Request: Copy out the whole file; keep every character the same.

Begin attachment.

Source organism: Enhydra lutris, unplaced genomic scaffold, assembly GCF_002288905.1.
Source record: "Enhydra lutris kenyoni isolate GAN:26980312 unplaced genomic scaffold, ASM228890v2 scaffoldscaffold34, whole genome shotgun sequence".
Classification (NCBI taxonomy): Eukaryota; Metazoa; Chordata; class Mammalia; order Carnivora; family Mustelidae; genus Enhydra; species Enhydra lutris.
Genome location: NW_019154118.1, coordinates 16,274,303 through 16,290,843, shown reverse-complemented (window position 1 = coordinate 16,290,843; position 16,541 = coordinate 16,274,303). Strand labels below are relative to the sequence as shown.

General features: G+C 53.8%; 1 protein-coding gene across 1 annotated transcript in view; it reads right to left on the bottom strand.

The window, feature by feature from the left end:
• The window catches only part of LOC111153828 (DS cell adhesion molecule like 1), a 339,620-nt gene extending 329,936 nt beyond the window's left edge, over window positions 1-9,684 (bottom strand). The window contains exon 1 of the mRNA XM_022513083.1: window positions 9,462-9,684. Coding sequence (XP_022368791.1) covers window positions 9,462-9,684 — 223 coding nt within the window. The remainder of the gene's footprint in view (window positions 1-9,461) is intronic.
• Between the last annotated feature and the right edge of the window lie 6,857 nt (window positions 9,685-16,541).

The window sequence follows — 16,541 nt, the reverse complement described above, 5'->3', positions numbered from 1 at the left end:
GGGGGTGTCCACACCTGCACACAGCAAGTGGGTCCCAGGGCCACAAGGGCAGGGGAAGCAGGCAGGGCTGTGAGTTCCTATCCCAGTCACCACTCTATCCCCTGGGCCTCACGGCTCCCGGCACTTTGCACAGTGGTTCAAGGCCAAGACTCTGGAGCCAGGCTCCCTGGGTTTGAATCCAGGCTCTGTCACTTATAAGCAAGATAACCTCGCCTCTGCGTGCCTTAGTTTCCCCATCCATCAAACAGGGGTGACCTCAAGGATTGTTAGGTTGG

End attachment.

Source organism: Enhydra lutris, unplaced genomic scaffold, assembly GCF_002288905.1.
Source record: "Enhydra lutris kenyoni isolate GAN:26980312 unplaced genomic scaffold, ASM228890v2 scaffoldscaffold34, whole genome shotgun sequence".
Classification (NCBI taxonomy): Eukaryota; Metazoa; Chordata; class Mammalia; order Carnivora; family Mustelidae; genus Enhydra; species Enhydra lutris.
Genome location: NW_019154118.1, coordinates 16,274,303 through 16,290,843, shown reverse-complemented (window position 1 = coordinate 16,290,843; position 16,541 = coordinate 16,274,303). Strand labels below are relative to the sequence as shown.

General features: G+C 53.8%; 1 protein-coding gene across 1 annotated transcript in view; it reads right to left on the bottom strand.

The window, feature by feature from the left end:
• The window catches only part of LOC111153828 (DS cell adhesion molecule like 1), a 339,620-nt gene extending 329,936 nt beyond the window's left edge, over window positions 1-9,684 (bottom strand). The window contains exon 1 of the mRNA XM_022513083.1: window positions 9,462-9,684. Coding sequence (XP_022368791.1) covers window positions 9,462-9,684 — 223 coding nt within the window. The remainder of the gene's footprint in view (window positions 1-9,461) is intronic.
• Between the last annotated feature and the right edge of the window lie 6,857 nt (window positions 9,685-16,541).

The window sequence follows — 16,541 nt, the reverse complement described above, 5'->3', positions numbered from 1 at the left end:
GGGGGTGTCCACACCTGCACACAGCAAGTGGGTCCCAGGGCCACAAGGGCAGGGGAAGCAGGCAGGGCTGTGAGTTCCTATCCCAGTCACCACTCTATCCCCTGGGCCTCACGGCTCCCGGCACTTTGCACAGTGGTTCAAGGCCAAGACTCTGGAGCCAGGCTCCCTGGGTTTGAATCCAGGCTCTGTCACTTATAAGCAAGATAACCTCGCCTCTGCGTGCCTTAGTTTCCCCATCCATCAAACAGGGGTGACCTCAAGGATTGTTAGGTTGG